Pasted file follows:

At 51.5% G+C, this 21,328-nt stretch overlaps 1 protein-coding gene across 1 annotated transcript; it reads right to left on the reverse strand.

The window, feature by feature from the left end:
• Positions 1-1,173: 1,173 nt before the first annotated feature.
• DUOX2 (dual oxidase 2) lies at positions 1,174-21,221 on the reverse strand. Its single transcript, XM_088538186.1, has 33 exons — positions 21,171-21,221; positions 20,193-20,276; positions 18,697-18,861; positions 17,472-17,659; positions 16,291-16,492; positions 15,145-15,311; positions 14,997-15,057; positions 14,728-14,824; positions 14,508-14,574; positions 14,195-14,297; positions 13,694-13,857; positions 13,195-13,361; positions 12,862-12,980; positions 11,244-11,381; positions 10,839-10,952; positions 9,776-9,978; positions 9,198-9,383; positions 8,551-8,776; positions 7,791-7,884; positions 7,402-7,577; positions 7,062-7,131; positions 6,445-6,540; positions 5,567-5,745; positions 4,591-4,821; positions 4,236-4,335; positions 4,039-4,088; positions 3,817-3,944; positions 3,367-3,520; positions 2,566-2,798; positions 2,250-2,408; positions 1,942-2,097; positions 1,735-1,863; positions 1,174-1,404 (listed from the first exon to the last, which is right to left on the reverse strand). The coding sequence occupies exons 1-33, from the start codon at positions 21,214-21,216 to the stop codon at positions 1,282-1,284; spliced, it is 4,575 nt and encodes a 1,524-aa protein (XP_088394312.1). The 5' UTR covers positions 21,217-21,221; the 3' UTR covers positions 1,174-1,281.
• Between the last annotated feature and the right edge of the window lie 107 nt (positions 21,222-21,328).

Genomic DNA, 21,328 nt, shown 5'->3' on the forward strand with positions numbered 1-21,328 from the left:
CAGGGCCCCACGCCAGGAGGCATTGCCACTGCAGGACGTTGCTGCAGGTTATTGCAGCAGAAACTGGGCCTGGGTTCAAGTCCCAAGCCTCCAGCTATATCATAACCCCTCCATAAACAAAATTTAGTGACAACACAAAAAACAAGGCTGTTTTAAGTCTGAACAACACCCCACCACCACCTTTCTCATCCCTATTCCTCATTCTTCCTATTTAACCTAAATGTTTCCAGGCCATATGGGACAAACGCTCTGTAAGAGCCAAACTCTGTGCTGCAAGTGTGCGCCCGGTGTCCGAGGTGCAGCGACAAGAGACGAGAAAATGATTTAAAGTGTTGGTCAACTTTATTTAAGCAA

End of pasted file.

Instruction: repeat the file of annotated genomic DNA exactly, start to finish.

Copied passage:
At 51.5% G+C, this 21,328-nt stretch overlaps 1 protein-coding gene across 1 annotated transcript; it reads right to left on the reverse strand.

The window, feature by feature from the left end:
• Positions 1-1,173: 1,173 nt before the first annotated feature.
• DUOX2 (dual oxidase 2) lies at positions 1,174-21,221 on the reverse strand. Its single transcript, XM_088538186.1, has 33 exons — positions 21,171-21,221; positions 20,193-20,276; positions 18,697-18,861; positions 17,472-17,659; positions 16,291-16,492; positions 15,145-15,311; positions 14,997-15,057; positions 14,728-14,824; positions 14,508-14,574; positions 14,195-14,297; positions 13,694-13,857; positions 13,195-13,361; positions 12,862-12,980; positions 11,244-11,381; positions 10,839-10,952; positions 9,776-9,978; positions 9,198-9,383; positions 8,551-8,776; positions 7,791-7,884; positions 7,402-7,577; positions 7,062-7,131; positions 6,445-6,540; positions 5,567-5,745; positions 4,591-4,821; positions 4,236-4,335; positions 4,039-4,088; positions 3,817-3,944; positions 3,367-3,520; positions 2,566-2,798; positions 2,250-2,408; positions 1,942-2,097; positions 1,735-1,863; positions 1,174-1,404 (listed from the first exon to the last, which is right to left on the reverse strand). The coding sequence occupies exons 1-33, from the start codon at positions 21,214-21,216 to the stop codon at positions 1,282-1,284; spliced, it is 4,575 nt and encodes a 1,524-aa protein (XP_088394312.1). The 5' UTR covers positions 21,217-21,221; the 3' UTR covers positions 1,174-1,281.
• Between the last annotated feature and the right edge of the window lie 107 nt (positions 21,222-21,328).

Genomic DNA, 21,328 nt, shown 5'->3' on the forward strand with positions numbered 1-21,328 from the left:
CAGGGCCCCACGCCAGGAGGCATTGCCACTGCAGGACGTTGCTGCAGGTTATTGCAGCAGAAACTGGGCCTGGGTTCAAGTCCCAAGCCTCCAGCTATATCATAACCCCTCCATAAACAAAATTTAGTGACAACACAAAAAACAAGGCTGTTTTAAGTCTGAACAACACCCCACCACCACCTTTCTCATCCCTATTCCTCATTCTTCCTATTTAACCTAAATGTTTCCAGGCCATATGGGACAAACGCTCTGTAAGAGCCAAACTCTGTGCTGCAAGTGTGCGCCCGGTGTCCGAGGTGCAGCGACAAGAGACGAGAAAATGATTTAAAGTGTTGGTCAACTTTATTTAAGCAA